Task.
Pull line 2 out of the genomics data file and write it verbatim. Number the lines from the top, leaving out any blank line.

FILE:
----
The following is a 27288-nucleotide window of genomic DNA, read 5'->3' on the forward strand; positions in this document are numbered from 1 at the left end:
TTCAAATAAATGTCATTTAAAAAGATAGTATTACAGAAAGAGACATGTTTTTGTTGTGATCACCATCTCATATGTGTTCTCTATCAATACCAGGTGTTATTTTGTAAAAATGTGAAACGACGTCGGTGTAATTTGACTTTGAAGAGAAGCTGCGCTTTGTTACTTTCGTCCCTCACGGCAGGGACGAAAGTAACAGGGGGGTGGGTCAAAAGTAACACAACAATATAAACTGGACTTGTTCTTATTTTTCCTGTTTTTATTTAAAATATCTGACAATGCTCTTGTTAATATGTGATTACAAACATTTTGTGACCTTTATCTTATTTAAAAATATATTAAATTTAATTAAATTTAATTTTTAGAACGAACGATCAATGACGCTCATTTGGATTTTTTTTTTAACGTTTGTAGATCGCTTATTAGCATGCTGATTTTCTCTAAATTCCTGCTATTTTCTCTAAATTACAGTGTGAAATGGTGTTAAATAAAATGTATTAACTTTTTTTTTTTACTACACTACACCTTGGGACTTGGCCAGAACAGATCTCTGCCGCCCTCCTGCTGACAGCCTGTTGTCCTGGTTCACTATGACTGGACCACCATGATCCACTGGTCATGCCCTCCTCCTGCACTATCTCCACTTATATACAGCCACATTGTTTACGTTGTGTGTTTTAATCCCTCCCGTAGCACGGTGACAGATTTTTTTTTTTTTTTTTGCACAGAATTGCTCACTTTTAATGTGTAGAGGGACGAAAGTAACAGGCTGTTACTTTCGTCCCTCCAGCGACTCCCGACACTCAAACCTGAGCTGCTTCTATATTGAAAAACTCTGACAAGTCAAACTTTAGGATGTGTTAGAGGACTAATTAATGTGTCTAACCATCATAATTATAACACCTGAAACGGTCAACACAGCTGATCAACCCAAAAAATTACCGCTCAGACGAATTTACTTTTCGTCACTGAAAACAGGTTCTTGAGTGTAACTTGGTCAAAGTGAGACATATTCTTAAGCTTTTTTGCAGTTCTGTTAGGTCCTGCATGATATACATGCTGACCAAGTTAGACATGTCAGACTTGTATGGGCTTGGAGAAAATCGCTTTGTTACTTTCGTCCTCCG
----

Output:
TTCAAATAAATGTCATTTAAAAAGATAGTATTACAGAAAGAGACATGTTTTTGTTGTGATCACCATCTCATATGTGTTCTCTATCAATACCAGGTGTTATTTTGTAAAAATGTGAAACGACGTCGGTGTAATTTGACTTTGAAGAGAAGCTGCGCTTTGTTACTTTCGTCCCTCACGGCAGGGACGAAAGTAACAGGGGGGTGGGTCAAAAGTAACACAACAATATAAACTGGACTTGTTCTTATTTTTCCTGTTTTTATTTAAAATATCTGACAATGCTCTTGTTAATATGTGATTACAAACATTTTGTGACCTTTATCTTATTTAAAAATATATTAAATTTAATTAAATTTAATTTTTAGAACGAACGATCAATGACGCTCATTTGGATTTTTTTTTTAACGTTTGTAGATCGCTTATTAGCATGCTGATTTTCTCTAAATTCCTGCTATTTTCTCTAAATTACAGTGTGAAATGGTGTTAAATAAAATGTATTAACTTTTTTTTTTTACTACACTACACCTTGGGACTTGGCCAGAACAGATCTCTGCCGCCCTCCTGCTGACAGCCTGTTGTCCTGGTTCACTATGACTGGACCACCATGATCCACTGGTCATGCCCTCCTCCTGCACTATCTCCACTTATATACAGCCACATTGTTTACGTTGTGTGTTTTAATCCCTCCCGTAGCACGGTGACAGATTTTTTTTTTTTTTTTTGCACAGAATTGCTCACTTTTAATGTGTAGAGGGACGAAAGTAACAGGCTGTTACTTTCGTCCCTCCAGCGACTCCCGACACTCAAACCTGAGCTGCTTCTATATTGAAAAACTCTGACAAGTCAAACTTTAGGATGTGTTAGAGGACTAATTAATGTGTCTAACCATCATAATTATAACACCTGAAACGGTCAACACAGCTGATCAACCCAAAAAATTACCGCTCAGACGAATTTACTTTTCGTCACTGAAAACAGGTTCTTGAGTGTAACTTGGTCAAAGTGAGACATATTCTTAAGCTTTTTTGCAGTTCTGTTAGGTCCTGCATGATATACATGCTGACCAAGTTAGACATGTCAGACTTGTATGGGCTTGGAGAAAATCGCTTTGTTACTTTCGTCCTCCG